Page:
How do you prepare your executives for presentations? Any tips?

First off, get to know them. It’s hard to prepare an executive for a presentation if you don’t know their style. And since they’re human (don’t forget that – no matter how much mahogany is in their office), each one is different. Do they perform better armed with bullet points or a speech? Does a confidence monitor help them or totally disrupt their flow? Know their strengths and play to them. Next, make sure they know who they’re presenting to. Who’s in the audience; what’s their disposition? What do you want them to say, feel or do differently; what’s the call to action? Once you know the goal, it’s all about crafting a compelling story that will help the audience get there. The more personal details and anecdotes the better. Remember, it’s the leader’s presentation, not yours, so if you want them to appear authentic and confident, they need to be part of the story development. On the other hand, you’re the comms professional whose job it is to make them succeed, so if they suggest a message or a graphic that simply won’t resonate, tell them. Remember, you’re getting paid for your strategic counsel.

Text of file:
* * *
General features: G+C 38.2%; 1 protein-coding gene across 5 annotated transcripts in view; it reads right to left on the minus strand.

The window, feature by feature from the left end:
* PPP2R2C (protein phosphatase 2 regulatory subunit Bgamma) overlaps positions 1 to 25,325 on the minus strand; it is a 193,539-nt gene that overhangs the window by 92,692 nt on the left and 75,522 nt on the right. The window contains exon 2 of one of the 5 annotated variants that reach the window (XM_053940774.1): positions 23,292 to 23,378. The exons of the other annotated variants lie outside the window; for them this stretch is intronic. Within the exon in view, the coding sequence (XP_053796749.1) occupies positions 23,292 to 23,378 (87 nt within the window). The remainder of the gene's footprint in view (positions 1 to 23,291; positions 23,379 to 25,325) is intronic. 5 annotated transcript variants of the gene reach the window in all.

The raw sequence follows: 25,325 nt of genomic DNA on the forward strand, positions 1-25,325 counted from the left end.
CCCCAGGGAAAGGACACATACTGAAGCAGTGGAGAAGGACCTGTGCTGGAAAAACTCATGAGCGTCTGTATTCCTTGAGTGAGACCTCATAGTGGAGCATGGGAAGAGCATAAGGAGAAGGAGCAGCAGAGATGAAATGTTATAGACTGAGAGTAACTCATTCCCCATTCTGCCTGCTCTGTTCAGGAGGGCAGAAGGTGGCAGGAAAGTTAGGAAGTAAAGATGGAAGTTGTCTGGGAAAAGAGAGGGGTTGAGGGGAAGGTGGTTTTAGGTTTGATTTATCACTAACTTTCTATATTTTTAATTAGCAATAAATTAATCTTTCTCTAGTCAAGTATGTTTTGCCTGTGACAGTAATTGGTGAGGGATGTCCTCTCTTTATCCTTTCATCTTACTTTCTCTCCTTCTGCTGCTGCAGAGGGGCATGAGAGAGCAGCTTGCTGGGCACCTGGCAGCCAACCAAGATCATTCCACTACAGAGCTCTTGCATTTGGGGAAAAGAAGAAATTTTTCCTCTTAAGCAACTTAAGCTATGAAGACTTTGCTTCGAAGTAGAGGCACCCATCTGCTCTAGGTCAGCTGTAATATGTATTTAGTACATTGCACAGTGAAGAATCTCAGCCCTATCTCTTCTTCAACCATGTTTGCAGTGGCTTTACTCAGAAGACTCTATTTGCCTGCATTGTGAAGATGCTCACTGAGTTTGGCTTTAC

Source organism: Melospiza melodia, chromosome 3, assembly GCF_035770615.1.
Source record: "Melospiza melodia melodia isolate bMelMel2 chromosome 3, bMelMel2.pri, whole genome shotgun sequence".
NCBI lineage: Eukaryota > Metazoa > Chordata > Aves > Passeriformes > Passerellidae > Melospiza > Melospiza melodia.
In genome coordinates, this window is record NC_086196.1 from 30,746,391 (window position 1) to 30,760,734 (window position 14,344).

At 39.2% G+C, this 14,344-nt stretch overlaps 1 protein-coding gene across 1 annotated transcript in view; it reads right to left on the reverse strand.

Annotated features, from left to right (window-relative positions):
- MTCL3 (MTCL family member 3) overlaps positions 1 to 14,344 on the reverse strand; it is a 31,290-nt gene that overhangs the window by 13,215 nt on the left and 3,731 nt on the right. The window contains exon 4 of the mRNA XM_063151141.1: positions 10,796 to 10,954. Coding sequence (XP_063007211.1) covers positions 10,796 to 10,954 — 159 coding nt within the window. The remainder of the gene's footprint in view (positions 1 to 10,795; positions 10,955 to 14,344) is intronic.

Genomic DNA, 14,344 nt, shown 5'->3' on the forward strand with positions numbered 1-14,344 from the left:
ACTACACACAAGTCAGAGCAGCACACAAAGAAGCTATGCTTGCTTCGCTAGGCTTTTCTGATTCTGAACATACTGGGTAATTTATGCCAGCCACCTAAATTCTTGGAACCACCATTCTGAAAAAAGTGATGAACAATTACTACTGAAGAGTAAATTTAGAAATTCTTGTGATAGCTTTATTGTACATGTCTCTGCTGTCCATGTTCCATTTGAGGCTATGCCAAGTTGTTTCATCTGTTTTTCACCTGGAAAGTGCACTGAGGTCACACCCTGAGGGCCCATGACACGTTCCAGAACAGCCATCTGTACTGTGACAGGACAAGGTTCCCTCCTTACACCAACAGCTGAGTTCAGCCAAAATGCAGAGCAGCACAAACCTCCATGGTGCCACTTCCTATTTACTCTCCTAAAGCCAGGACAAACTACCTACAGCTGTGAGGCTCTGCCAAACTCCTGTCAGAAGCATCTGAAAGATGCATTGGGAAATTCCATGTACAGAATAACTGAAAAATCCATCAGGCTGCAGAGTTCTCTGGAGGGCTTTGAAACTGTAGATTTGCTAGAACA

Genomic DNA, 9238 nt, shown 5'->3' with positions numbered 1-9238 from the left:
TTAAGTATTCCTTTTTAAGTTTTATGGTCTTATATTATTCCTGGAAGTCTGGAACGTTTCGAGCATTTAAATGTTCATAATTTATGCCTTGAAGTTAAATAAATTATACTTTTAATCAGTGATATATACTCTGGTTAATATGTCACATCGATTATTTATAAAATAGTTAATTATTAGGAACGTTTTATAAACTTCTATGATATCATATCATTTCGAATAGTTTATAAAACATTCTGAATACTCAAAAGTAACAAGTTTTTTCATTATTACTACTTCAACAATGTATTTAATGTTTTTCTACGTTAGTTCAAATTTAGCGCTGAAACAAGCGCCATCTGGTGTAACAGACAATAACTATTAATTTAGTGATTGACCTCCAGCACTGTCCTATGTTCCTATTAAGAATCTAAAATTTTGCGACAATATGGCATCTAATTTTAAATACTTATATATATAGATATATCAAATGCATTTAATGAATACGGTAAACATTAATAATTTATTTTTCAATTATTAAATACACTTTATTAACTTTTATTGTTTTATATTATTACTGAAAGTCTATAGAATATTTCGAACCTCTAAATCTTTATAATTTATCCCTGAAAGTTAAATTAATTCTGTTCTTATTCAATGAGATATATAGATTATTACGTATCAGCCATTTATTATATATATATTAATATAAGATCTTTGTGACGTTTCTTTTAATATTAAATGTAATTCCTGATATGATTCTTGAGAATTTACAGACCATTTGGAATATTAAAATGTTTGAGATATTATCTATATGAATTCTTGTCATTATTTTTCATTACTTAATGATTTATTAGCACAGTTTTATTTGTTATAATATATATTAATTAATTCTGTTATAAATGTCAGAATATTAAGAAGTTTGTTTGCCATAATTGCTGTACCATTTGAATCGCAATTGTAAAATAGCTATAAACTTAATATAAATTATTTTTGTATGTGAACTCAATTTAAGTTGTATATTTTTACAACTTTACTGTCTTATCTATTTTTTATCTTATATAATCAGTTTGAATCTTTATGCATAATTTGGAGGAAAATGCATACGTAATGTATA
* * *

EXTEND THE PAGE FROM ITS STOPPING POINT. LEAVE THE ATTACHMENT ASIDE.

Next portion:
What do you like to do for fun?

I love going to concerts. To date I’ve been to 360 of them, starting with New Kids on the Block back in 1990 and most recently Jain at the Brighton Music Hall. Thankfully, my big brother encouraged me to log them all in a “concert book,” so I can tell you who I saw, when, where and with whom. Right now all the info is in an old-school lined notebook; one day I want to digitize it so I can sort and filter by band, venue and guest. Maybe when my boys are older I’ll convince them to do it for a school project. Until then, pen and ink it is.